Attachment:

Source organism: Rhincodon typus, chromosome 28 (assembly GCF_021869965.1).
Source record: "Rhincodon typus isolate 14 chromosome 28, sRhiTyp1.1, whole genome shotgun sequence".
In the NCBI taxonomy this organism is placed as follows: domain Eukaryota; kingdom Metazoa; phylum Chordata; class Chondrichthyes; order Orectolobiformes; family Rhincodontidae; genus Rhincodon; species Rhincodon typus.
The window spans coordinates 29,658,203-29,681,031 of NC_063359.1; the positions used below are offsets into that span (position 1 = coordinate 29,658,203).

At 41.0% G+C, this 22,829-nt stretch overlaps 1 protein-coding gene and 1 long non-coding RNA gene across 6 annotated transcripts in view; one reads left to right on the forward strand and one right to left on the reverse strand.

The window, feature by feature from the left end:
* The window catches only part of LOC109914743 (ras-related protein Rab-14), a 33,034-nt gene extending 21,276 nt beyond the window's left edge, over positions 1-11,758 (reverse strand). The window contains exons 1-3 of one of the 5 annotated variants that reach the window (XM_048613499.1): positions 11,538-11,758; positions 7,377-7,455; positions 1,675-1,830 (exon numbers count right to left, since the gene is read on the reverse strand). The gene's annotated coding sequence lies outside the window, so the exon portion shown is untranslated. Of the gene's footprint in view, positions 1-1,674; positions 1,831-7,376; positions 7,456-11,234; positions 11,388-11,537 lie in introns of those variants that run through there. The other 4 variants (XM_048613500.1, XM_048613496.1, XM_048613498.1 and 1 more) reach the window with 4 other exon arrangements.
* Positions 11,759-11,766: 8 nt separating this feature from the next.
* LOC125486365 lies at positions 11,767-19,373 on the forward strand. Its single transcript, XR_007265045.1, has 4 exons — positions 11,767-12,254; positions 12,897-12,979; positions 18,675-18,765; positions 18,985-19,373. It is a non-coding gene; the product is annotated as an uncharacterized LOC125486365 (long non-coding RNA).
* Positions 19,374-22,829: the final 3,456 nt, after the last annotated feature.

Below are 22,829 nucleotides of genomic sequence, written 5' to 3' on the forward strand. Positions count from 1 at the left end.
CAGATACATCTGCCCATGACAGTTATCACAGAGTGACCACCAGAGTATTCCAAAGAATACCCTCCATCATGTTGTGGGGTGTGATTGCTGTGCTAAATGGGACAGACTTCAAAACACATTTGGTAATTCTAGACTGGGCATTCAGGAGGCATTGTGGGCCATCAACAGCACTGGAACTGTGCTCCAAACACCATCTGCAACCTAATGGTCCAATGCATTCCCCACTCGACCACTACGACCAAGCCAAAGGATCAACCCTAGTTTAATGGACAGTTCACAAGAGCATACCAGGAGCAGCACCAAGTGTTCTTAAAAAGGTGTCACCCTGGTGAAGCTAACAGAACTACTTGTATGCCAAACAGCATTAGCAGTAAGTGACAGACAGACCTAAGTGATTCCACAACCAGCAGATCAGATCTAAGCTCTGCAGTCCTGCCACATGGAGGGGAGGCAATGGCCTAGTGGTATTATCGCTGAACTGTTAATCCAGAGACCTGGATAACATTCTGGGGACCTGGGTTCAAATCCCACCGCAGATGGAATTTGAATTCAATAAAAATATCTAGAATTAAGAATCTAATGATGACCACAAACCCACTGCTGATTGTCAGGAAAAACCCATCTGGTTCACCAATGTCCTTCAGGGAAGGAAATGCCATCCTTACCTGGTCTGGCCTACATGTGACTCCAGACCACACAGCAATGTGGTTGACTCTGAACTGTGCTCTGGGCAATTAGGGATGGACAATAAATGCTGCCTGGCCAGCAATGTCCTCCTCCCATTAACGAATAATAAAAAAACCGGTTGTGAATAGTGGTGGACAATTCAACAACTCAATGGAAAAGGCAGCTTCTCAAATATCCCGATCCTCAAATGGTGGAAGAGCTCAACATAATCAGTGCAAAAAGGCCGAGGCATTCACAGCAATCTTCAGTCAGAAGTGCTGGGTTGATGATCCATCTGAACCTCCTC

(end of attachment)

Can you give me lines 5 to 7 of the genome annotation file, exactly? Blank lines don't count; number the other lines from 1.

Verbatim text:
At 41.0% G+C, this 22,829-nt stretch overlaps 1 protein-coding gene and 1 long non-coding RNA gene across 6 annotated transcripts in view; one reads left to right on the forward strand and one right to left on the reverse strand.

The window, feature by feature from the left end:
* The window catches only part of LOC109914743 (ras-related protein Rab-14), a 33,034-nt gene extending 21,276 nt beyond the window's left edge, over positions 1-11,758 (reverse strand). The window contains exons 1-3 of one of the 5 annotated variants that reach the window (XM_048613499.1): positions 11,538-11,758; positions 7,377-7,455; positions 1,675-1,830 (exon numbers count right to left, since the gene is read on the reverse strand). The gene's annotated coding sequence lies outside the window, so the exon portion shown is untranslated. Of the gene's footprint in view, positions 1-1,674; positions 1,831-7,376; positions 7,456-11,234; positions 11,388-11,537 lie in introns of those variants that run through there. The other 4 variants (XM_048613500.1, XM_048613496.1, XM_048613498.1 and 1 more) reach the window with 4 other exon arrangements.